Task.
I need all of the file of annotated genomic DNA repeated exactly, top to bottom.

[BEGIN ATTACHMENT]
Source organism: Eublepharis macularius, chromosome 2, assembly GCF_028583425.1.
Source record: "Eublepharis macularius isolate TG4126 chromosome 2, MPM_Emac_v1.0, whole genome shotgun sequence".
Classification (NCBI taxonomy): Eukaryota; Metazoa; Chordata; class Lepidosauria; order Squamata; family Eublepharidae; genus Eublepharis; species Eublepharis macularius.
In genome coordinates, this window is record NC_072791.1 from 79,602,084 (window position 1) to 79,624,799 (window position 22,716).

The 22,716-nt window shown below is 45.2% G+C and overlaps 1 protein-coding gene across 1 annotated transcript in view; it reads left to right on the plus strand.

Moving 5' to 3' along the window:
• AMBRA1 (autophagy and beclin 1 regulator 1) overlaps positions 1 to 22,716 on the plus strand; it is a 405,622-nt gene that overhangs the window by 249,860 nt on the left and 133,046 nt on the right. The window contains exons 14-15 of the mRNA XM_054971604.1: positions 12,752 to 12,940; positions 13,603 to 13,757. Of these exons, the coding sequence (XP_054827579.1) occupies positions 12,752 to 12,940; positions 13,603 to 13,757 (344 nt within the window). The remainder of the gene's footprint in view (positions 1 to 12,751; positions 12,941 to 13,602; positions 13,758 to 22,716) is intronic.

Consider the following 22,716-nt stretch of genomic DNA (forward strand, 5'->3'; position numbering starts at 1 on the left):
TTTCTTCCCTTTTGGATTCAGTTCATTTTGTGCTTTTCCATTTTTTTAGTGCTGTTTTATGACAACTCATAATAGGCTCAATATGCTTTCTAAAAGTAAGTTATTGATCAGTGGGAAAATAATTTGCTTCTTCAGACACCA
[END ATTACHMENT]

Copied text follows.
Source organism: Eublepharis macularius, chromosome 2, assembly GCF_028583425.1.
Source record: "Eublepharis macularius isolate TG4126 chromosome 2, MPM_Emac_v1.0, whole genome shotgun sequence".
Classification (NCBI taxonomy): Eukaryota; Metazoa; Chordata; class Lepidosauria; order Squamata; family Eublepharidae; genus Eublepharis; species Eublepharis macularius.
In genome coordinates, this window is record NC_072791.1 from 79,602,084 (window position 1) to 79,624,799 (window position 22,716).

The 22,716-nt window shown below is 45.2% G+C and overlaps 1 protein-coding gene across 1 annotated transcript in view; it reads left to right on the plus strand.

Moving 5' to 3' along the window:
• AMBRA1 (autophagy and beclin 1 regulator 1) overlaps positions 1 to 22,716 on the plus strand; it is a 405,622-nt gene that overhangs the window by 249,860 nt on the left and 133,046 nt on the right. The window contains exons 14-15 of the mRNA XM_054971604.1: positions 12,752 to 12,940; positions 13,603 to 13,757. Of these exons, the coding sequence (XP_054827579.1) occupies positions 12,752 to 12,940; positions 13,603 to 13,757 (344 nt within the window). The remainder of the gene's footprint in view (positions 1 to 12,751; positions 12,941 to 13,602; positions 13,758 to 22,716) is intronic.

Consider the following 22,716-nt stretch of genomic DNA (forward strand, 5'->3'; position numbering starts at 1 on the left):
TTTCTTCCCTTTTGGATTCAGTTCATTTTGTGCTTTTCCATTTTTTTAGTGCTGTTTTATGACAACTCATAATAGGCTCAATATGCTTTCTAAAAGTAAGTTATTGATCAGTGGGAAAATAATTTGCTTCTTCAGACACCA